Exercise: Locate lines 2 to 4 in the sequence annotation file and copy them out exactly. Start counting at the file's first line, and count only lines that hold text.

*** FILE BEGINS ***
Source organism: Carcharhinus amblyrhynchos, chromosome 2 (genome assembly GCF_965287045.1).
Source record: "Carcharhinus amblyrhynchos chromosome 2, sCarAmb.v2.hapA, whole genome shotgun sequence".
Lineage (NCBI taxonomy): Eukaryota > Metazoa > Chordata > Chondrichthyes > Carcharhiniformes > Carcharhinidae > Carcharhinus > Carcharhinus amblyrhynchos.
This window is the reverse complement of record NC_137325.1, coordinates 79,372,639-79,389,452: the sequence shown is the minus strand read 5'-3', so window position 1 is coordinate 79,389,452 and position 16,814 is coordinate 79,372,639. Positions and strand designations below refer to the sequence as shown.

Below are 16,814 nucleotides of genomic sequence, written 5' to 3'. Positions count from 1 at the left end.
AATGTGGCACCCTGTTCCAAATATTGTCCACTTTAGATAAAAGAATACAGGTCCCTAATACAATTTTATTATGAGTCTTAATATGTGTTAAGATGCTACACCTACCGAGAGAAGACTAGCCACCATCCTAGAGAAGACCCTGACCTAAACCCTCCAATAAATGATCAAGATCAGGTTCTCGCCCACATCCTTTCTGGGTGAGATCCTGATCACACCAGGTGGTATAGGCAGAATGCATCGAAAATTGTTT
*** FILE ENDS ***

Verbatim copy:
Source record: "Carcharhinus amblyrhynchos chromosome 2, sCarAmb.v2.hapA, whole genome shotgun sequence".
Lineage (NCBI taxonomy): Eukaryota > Metazoa > Chordata > Chondrichthyes > Carcharhiniformes > Carcharhinidae > Carcharhinus > Carcharhinus amblyrhynchos.
This window is the reverse complement of record NC_137325.1, coordinates 79,372,639-79,389,452: the sequence shown is the minus strand read 5'-3', so window position 1 is coordinate 79,389,452 and position 16,814 is coordinate 79,372,639. Positions and strand designations below refer to the sequence as shown.